14. Windsor Castle Windsor Castle is a medieval castle and royal residence in Windsor in the English county of Berkshire , notable for its long association with the British royal family and its architecture. The original castle was built after the Norman invasion by William the Conqueror . Since the time of Henry I it has been used by a succession of monarchs and is the longest-occupied palace in Europe.
15. Kings Cross Station King's Cross railway station, also known as London King's Cross, is a central London railway termius opened in 1852. King's Cross is featured in the Harry Potter books, by J. K. Rowling , as the starting point of the Hogwarts Express . The train uses a secret platform 9¾ located by passing through the brick wall barrier between platforms 9 and 10 .
16. Notting Hill is an area in London , England , close to the north-western corner of Kensington Gardens , in the Royal Borough of Kensington and Chelsea. The film Nothing Hill is a British romantic comedy film set in Notting Hill . Notting Hill
17. National Gallery The National Gallery is an art museum on Trafalgar Square, London , United Kingdom . The gallery is an exempt charity , and a non-departmental public body of the Department for Culture, Media and Sport. Its collection belongs to the public of the United Kingdom and entry to the main collection is free of charge .
18. Chinatown The name Chinatown has been used at different times to describe different places in London . The present Chinatown is part of the Soho area of the City of Westminster , occupying the area in and around Gerrard Street. It contains a number of Chinese restaurants, bakeries , supermarkets, souvenir shops, and other Chinese shops.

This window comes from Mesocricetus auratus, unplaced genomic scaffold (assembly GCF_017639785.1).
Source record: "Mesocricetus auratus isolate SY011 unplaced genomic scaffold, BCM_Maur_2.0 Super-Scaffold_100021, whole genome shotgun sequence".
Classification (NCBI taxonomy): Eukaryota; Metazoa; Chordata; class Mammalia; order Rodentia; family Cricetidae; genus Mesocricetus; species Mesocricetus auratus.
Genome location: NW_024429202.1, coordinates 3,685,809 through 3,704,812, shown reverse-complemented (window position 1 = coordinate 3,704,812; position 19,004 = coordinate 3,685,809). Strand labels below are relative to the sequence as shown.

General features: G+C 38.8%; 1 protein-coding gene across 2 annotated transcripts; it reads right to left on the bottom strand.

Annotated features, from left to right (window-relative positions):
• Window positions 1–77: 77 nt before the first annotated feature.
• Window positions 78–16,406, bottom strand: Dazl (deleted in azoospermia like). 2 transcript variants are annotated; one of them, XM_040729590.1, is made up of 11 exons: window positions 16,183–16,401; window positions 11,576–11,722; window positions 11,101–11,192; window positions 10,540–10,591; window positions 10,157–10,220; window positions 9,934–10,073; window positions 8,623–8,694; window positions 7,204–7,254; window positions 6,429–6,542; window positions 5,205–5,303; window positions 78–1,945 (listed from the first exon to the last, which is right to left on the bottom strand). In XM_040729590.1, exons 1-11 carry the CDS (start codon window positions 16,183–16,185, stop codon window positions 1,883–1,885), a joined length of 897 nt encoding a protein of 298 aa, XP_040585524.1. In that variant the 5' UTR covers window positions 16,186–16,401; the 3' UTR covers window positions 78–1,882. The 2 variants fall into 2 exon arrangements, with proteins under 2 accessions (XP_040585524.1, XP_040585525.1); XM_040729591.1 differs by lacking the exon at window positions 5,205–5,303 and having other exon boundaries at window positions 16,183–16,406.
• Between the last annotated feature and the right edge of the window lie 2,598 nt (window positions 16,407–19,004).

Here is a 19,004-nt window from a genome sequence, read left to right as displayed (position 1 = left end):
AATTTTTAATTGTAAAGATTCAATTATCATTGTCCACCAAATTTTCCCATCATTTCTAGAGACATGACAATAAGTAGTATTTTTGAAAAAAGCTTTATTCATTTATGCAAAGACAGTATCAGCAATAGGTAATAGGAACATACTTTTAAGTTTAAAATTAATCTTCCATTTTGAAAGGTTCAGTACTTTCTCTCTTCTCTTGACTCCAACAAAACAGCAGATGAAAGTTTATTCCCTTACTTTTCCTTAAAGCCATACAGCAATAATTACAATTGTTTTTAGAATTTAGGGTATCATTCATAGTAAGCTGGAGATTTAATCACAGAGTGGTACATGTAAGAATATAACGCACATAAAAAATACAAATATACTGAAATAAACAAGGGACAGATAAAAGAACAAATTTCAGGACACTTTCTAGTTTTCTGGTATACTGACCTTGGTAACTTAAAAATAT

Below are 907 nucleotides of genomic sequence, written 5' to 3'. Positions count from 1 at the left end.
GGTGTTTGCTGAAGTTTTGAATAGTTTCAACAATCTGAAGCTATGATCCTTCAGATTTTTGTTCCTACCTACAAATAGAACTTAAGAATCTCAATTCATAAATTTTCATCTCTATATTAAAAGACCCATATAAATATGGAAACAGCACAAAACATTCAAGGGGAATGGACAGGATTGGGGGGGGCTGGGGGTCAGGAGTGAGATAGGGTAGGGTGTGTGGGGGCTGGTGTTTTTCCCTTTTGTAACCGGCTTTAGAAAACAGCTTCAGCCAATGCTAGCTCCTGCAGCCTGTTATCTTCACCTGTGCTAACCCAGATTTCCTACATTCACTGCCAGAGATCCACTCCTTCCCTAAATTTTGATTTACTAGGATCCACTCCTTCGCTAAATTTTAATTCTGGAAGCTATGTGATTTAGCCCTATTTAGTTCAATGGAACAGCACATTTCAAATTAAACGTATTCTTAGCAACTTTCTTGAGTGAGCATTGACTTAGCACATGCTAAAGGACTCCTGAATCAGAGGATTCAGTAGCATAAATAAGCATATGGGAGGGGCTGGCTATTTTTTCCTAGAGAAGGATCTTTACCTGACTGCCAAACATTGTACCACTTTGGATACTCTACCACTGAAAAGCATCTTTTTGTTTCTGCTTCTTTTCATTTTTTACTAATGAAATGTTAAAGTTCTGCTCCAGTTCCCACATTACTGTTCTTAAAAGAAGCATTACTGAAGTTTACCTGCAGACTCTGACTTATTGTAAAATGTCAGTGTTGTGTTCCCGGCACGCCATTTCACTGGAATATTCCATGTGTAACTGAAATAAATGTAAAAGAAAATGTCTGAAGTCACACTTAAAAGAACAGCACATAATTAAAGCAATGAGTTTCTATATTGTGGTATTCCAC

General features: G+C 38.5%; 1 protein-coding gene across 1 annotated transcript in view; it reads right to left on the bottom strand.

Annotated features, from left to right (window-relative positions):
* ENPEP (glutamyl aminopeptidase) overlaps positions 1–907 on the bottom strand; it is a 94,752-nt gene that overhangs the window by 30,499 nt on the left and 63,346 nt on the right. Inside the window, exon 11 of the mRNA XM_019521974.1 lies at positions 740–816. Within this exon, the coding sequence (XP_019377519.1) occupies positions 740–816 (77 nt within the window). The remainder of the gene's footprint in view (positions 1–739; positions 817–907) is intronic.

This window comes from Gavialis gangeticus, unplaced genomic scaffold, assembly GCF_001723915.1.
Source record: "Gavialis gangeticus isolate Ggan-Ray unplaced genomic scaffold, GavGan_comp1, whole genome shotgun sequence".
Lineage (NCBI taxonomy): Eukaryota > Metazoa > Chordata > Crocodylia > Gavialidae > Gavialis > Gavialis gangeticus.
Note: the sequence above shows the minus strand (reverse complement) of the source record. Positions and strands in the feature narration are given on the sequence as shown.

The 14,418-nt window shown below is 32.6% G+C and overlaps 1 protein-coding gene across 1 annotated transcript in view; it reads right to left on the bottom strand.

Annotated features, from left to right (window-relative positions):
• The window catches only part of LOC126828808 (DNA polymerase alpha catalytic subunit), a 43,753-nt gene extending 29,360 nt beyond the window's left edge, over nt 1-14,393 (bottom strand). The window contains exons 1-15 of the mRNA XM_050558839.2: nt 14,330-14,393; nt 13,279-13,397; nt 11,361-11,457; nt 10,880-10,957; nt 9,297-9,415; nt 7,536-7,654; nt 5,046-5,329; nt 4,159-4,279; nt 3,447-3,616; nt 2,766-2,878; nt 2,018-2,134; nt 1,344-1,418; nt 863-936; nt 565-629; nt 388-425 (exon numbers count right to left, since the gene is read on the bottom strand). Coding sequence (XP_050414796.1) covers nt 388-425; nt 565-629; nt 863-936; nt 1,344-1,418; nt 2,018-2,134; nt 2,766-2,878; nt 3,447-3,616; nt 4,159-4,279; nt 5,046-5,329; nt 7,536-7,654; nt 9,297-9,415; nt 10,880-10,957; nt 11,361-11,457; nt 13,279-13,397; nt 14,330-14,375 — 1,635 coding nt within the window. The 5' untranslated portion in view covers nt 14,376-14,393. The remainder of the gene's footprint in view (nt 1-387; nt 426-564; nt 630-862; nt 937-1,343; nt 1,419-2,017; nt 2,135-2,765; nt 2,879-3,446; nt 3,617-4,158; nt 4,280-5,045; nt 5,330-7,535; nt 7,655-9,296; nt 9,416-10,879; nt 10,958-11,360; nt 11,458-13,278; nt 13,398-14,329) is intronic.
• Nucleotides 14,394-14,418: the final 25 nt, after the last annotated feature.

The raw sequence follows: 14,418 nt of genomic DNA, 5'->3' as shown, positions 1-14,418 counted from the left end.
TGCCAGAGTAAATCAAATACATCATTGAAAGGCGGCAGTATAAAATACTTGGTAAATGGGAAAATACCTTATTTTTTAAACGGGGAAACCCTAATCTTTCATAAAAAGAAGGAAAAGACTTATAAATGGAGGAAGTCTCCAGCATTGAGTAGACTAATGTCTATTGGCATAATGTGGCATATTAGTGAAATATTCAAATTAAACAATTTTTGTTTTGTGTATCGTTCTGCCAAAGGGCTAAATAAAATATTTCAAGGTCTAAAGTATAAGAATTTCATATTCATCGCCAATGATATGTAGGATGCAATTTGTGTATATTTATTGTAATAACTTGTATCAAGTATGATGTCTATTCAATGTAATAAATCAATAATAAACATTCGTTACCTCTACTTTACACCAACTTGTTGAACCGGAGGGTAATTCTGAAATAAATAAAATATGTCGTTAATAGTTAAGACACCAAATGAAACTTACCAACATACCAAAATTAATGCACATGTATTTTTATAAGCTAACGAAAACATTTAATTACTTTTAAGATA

19. Green Park Green Park is one of the Royal Parks of London. It lies between London 's Hyde Park and St. James's Park . Together with Kensington Gardens and the gardens of Buckingham Palace, these parks form an almost unbroken stretch of open land reaching from Whitehall and Victoria station to Kensington and Notting Hill.
20. Cleopatra's Needle Cleopatra's Needle is the popular name for each of three Ancient Egyptian obelisks re-erected in London, Paris, and New York City during the nineteenth century. The London and New York ones are a pair, while the Paris one comes from a different original site where its twin remains.
21. It's the London address of the fictional detective Sherlock Holmes, created by author Sir Arthur Conan Doyle . In the United Kingdom, postal addresses with a number followed by a letter may indicate a separate address within a larger, often residential building. Baker Street in Holmes' time was a high-class residential district, and Holmes' apartment was probably part of a Georgian terrace . 221B Baker Street
22. It is a football stadium located in Wembley Park , in the Borough of Brent , London , England . It opened in 2007 and was built on the site of the previous 1923 Wembley Stadium . The earlier Wembley stadium, originally called the Empire Stadium, was often referred to as &quot;The Twin Towers&quot; and was one of the world's most famous football stadiums until its demolition in 2003. Wembley Stadium
23. Camden Town Camden Town is a district of Inner London in northwest London. The town became an important location during the early development of the railways and is also located on the London canal network . It's industrial heritage has made way for retail, tourism and entertainment, including a number of internationally renowned markets and music venues that are strongly associated with alternative culture .